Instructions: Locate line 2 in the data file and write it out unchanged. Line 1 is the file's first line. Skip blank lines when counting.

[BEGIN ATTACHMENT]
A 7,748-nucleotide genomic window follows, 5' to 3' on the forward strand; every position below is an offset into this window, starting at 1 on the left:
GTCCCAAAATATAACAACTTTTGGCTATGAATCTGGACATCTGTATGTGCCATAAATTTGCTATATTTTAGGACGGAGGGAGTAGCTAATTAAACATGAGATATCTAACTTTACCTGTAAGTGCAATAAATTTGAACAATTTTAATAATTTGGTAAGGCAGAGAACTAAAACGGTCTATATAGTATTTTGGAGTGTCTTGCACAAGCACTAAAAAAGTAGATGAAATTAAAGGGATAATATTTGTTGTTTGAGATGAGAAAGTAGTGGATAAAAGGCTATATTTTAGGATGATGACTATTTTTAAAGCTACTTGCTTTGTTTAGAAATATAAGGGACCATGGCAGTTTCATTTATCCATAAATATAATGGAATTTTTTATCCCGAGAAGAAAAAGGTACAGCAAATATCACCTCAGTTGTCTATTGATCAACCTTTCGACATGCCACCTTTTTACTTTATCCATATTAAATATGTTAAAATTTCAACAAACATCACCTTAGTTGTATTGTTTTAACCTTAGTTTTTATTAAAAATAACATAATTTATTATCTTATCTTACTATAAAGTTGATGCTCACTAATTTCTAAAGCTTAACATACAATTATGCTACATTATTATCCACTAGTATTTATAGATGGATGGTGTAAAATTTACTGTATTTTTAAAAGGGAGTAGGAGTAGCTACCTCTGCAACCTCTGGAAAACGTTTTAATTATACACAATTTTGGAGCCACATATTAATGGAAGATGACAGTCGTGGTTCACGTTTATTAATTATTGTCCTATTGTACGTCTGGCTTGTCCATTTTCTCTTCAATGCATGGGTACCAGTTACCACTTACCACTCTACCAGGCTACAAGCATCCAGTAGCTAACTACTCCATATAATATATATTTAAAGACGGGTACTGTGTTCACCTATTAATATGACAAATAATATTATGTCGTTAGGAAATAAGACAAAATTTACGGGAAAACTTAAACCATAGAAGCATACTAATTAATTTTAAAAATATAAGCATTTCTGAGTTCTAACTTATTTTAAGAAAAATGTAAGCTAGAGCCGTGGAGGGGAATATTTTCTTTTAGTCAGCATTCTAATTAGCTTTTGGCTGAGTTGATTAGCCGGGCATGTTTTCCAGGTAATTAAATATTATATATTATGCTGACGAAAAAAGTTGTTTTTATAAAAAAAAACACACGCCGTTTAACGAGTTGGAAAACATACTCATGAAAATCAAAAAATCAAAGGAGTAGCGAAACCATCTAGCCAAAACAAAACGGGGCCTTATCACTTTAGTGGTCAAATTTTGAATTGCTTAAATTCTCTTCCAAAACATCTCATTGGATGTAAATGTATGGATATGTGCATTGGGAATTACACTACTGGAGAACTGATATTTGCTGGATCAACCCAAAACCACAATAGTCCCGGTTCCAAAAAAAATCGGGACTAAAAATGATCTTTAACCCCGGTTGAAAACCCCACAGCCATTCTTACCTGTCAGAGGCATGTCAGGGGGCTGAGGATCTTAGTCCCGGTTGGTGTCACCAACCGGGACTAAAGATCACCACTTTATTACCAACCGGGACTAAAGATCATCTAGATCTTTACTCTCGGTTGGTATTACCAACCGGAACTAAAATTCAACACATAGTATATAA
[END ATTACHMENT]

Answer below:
GTCCCAAAATATAACAACTTTTGGCTATGAATCTGGACATCTGTATGTGCCATAAATTTGCTATATTTTAGGACGGAGGGAGTAGCTAATTAAACATGAGATATCTAACTTTACCTGTAAGTGCAATAAATTTGAACAATTTTAATAATTTGGTAAGGCAGAGAACTAAAACGGTCTATATAGTATTTTGGAGTGTCTTGCACAAGCACTAAAAAAGTAGATGAAATTAAAGGGATAATATTTGTTGTTTGAGATGAGAAAGTAGTGGATAAAAGGCTATATTTTAGGATGATGACTATTTTTAAAGCTACTTGCTTTGTTTAGAAATATAAGGGACCATGGCAGTTTCATTTATCCATAAATATAATGGAATTTTTTATCCCGAGAAGAAAAAGGTACAGCAAATATCACCTCAGTTGTCTATTGATCAACCTTTCGACATGCCACCTTTTTACTTTATCCATATTAAATATGTTAAAATTTCAACAAACATCACCTTAGTTGTATTGTTTTAACCTTAGTTTTTATTAAAAATAACATAATTTATTATCTTATCTTACTATAAAGTTGATGCTCACTAATTTCTAAAGCTTAACATACAATTATGCTACATTATTATCCACTAGTATTTATAGATGGATGGTGTAAAATTTACTGTATTTTTAAAAGGGAGTAGGAGTAGCTACCTCTGCAACCTCTGGAAAACGTTTTAATTATACACAATTTTGGAGCCACATATTAATGGAAGATGACAGTCGTGGTTCACGTTTATTAATTATTGTCCTATTGTACGTCTGGCTTGTCCATTTTCTCTTCAATGCATGGGTACCAGTTACCACTTACCACTCTACCAGGCTACAAGCATCCAGTAGCTAACTACTCCATATAATATATATTTAAAGACGGGTACTGTGTTCACCTATTAATATGACAAATAATATTATGTCGTTAGGAAATAAGACAAAATTTACGGGAAAACTTAAACCATAGAAGCATACTAATTAATTTTAAAAATATAAGCATTTCTGAGTTCTAACTTATTTTAAGAAAAATGTAAGCTAGAGCCGTGGAGGGGAATATTTTCTTTTAGTCAGCATTCTAATTAGCTTTTGGCTGAGTTGATTAGCCGGGCATGTTTTCCAGGTAATTAAATATTATATATTATGCTGACGAAAAAAGTTGTTTTTATAAAAAAAAACACACGCCGTTTAACGAGTTGGAAAACATACTCATGAAAATCAAAAAATCAAAGGAGTAGCGAAACCATCTAGCCAAAACAAAACGGGGCCTTATCACTTTAGTGGTCAAATTTTGAATTGCTTAAATTCTCTTCCAAAACATCTCATTGGATGTAAATGTATGGATATGTGCATTGGGAATTACACTACTGGAGAACTGATATTTGCTGGATCAACCCAAAACCACAATAGTCCCGGTTCCAAAAAAAATCGGGACTAAAAATGATCTTTAACCCCGGTTGAAAACCCCACAGCCATTCTTACCTGTCAGAGGCATGTCAGGGGGCTGAGGATCTTAGTCCCGGTTGGTGTCACCAACCGGGACTAAAGATCACCACTTTATTACCAACCGGGACTAAAGATCATCTAGATCTTTACTCTCGGTTGGTATTACCAACCGGAACTAAAATTCAACACATAGTATATAA